Does ‘inclusive television’ extend to those with a disability and/or those with diverse values regarding politics, religion or sexual preference? Subscription television seems to be doing marginally better in niche markets with recent programs such as Looking (Michael Lannan, 2014).

Adding to the headache for the studio execs, who are grimly determined garner a greater market share, there’s an increasing range of viewing platforms, which by all accounts, is closely associated with the age of the viewing demographic. Star Trek and Stargate SG-1 have managed to captivate their devotees with books, video games, memorabilia and comic books etc. When we write that Bible and go in to pitch, will we be at least considering this?

Let’s assume as a given, that we have a great story to begin with. If we then receive a directive to ‘be inclusive’ on the rewrite, will we perceive this as making the story stronger or simply to make it more palatable for a larger viewing audience a.k.a. ‘being politically correct’?

If we embraced the concept of inclusivity from the ‘get-go’, will this make our pitch more successful than the next guy who didn’t? Do we congratulate ourselves on our keen sense of social responsibility or were we simply being savvy, factoring in commercial viability in order to hedge our bet? If ‘white’, male, middle-class, youngish (or older writers who’ve been around the block) still predominate the writing industry,how ‘inclusive’ might they be in their approach?

If those bankrolling the show are also coming from the same ‘white’, male, middle class demographic, how insistent will they be that their television show is ‘inclusive’? The cynical among us might say the suits will only care to the extent that such a move delivers them a greater market share. According to Esther Breger, the networks have been hammered for years for not being more socio-culturally inclusive and it is only recently that they are lifting their game with programs such as Black-ish and Fresh Off the Boat. One can’t help wonder if this newfound love of multiculturalism stems from rampant commercialism or an enlightened sense of social responsibility.

Is there a political aspect to ownership of television networks? Yup! How is this likely to impinge on us writers who work as ‘writer-for-hire’? What about cross-media ownership and/or overseas ownership? Is there in the U.S. content legislation and if so what form does it take? Does the neo-liberalist notion of letting the market decide hold true or does big business re product sales and commercials continue to hold greater sway? Are there ‘codes of practice’ that we must consider and abide by? How often have we heard, “professional writing is a business”.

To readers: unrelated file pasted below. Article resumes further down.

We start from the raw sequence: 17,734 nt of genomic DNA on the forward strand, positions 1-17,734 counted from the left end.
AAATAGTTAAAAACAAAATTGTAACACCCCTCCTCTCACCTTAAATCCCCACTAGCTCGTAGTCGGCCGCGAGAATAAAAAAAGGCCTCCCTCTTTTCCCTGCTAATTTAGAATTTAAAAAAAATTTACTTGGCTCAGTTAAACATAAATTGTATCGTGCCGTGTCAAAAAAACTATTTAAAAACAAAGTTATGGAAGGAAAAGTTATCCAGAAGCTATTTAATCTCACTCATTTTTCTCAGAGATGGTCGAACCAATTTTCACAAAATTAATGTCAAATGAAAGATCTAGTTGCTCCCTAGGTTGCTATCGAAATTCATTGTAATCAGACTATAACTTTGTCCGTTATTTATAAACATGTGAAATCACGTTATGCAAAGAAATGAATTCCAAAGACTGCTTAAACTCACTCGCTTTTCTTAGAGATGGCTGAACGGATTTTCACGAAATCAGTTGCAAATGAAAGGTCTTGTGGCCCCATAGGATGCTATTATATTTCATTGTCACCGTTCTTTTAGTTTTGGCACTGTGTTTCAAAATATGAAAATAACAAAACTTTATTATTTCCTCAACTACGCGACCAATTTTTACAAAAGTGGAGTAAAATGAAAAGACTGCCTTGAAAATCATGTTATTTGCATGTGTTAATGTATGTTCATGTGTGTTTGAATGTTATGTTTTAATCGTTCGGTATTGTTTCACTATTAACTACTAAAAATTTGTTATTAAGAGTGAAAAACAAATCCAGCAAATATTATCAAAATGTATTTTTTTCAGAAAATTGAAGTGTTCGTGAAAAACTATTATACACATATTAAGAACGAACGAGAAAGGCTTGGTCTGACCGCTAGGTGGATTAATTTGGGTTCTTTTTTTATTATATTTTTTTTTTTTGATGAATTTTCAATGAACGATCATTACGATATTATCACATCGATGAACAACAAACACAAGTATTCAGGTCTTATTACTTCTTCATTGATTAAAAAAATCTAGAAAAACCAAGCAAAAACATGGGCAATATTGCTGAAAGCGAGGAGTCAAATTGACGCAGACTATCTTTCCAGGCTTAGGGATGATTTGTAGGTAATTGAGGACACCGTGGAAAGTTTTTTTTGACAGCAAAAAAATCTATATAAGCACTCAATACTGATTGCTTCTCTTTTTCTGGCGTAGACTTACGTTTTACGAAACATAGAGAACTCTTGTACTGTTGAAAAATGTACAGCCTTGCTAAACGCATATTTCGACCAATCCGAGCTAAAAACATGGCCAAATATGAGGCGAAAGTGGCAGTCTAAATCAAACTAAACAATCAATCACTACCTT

Going back to who this is all for anyway – the viewer, if their specific socio-cultural demographic is not represented in the story narrative, how emotionally invested might that viewer be (or not)? What if the portrayal is negative or inaccurate; neither is likely to endear the viewer to the program, or even worse, the network. For us creating the television narrative, do we make a distinction between first, second and/or third generation Americans?

One would hope that children born and bred in America, regardless of their cultural background, would consider themselves ‘Americans’. Accordingly will they have the same viewing preferences as that of their parent’s and grandparent’s?

But surely, there’s a down side to affirmative action – we in the writer’s room may get so caught up on being politically correct, even if we intended to be the first place and for all the right reasons, that what compelled us to write about a specific story or character to begin with somehow ‘gets lost’. I have heard it said anecdotally by an Asian actor/friend/colleague – all he wanted was to be cast because of his acting ability not his ethnicity and I guess the same goes for the story – if it calls for a specific character profile, then it does, simple as that.

But if we wish to keep everybody happy then we had better write in such a manner that we cannot be accused of obvious tokenism; even when it happens to be the lead or major supporting character role, otherwise it may do more harm than good. The market demographic in terms of cultural hegemony is touted to be changing, which may mean that those on both sides of the bargaining table – the writer and the ‘suit(s)’ will need to consider the matter of inclusive writing much more seriously and in an intelligent way.